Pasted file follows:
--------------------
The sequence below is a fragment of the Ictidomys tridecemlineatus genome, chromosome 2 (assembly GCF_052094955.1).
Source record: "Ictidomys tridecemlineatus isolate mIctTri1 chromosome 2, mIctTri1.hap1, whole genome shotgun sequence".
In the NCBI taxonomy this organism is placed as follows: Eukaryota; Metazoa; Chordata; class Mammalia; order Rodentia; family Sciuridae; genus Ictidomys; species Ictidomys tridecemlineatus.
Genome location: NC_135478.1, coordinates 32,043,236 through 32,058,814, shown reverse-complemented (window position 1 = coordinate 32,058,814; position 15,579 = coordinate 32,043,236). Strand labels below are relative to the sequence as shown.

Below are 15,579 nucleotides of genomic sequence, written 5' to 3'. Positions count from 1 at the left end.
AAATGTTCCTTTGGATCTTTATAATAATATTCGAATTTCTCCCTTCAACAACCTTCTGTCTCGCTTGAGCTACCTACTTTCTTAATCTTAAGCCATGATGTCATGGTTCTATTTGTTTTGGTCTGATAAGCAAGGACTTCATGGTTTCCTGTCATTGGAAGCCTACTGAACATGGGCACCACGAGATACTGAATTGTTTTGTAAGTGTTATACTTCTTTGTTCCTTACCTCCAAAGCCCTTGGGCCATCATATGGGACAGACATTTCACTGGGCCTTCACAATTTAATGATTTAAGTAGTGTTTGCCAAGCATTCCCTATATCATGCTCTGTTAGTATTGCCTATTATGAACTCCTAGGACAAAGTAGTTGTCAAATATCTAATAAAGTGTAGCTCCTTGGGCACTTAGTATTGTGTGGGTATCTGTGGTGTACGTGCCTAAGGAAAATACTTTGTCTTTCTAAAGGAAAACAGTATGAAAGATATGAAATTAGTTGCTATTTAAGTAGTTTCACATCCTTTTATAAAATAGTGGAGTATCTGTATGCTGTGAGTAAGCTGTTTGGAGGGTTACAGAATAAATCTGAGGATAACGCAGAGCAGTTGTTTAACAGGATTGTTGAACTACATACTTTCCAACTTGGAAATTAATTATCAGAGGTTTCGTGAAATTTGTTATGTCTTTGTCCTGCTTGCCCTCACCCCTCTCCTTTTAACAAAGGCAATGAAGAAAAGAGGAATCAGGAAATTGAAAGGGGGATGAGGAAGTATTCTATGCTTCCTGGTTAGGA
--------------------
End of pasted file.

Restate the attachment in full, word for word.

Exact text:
The sequence below is a fragment of the Ictidomys tridecemlineatus genome, chromosome 2 (assembly GCF_052094955.1).
Source record: "Ictidomys tridecemlineatus isolate mIctTri1 chromosome 2, mIctTri1.hap1, whole genome shotgun sequence".
In the NCBI taxonomy this organism is placed as follows: Eukaryota; Metazoa; Chordata; class Mammalia; order Rodentia; family Sciuridae; genus Ictidomys; species Ictidomys tridecemlineatus.
Genome location: NC_135478.1, coordinates 32,043,236 through 32,058,814, shown reverse-complemented (window position 1 = coordinate 32,058,814; position 15,579 = coordinate 32,043,236). Strand labels below are relative to the sequence as shown.

Below are 15,579 nucleotides of genomic sequence, written 5' to 3'. Positions count from 1 at the left end.
AAATGTTCCTTTGGATCTTTATAATAATATTCGAATTTCTCCCTTCAACAACCTTCTGTCTCGCTTGAGCTACCTACTTTCTTAATCTTAAGCCATGATGTCATGGTTCTATTTGTTTTGGTCTGATAAGCAAGGACTTCATGGTTTCCTGTCATTGGAAGCCTACTGAACATGGGCACCACGAGATACTGAATTGTTTTGTAAGTGTTATACTTCTTTGTTCCTTACCTCCAAAGCCCTTGGGCCATCATATGGGACAGACATTTCACTGGGCCTTCACAATTTAATGATTTAAGTAGTGTTTGCCAAGCATTCCCTATATCATGCTCTGTTAGTATTGCCTATTATGAACTCCTAGGACAAAGTAGTTGTCAAATATCTAATAAAGTGTAGCTCCTTGGGCACTTAGTATTGTGTGGGTATCTGTGGTGTACGTGCCTAAGGAAAATACTTTGTCTTTCTAAAGGAAAACAGTATGAAAGATATGAAATTAGTTGCTATTTAAGTAGTTTCACATCCTTTTATAAAATAGTGGAGTATCTGTATGCTGTGAGTAAGCTGTTTGGAGGGTTACAGAATAAATCTGAGGATAACGCAGAGCAGTTGTTTAACAGGATTGTTGAACTACATACTTTCCAACTTGGAAATTAATTATCAGAGGTTTCGTGAAATTTGTTATGTCTTTGTCCTGCTTGCCCTCACCCCTCTCCTTTTAACAAAGGCAATGAAGAAAAGAGGAATCAGGAAATTGAAAGGGGGATGAGGAAGTATTCTATGCTTCCTGGTTAGGA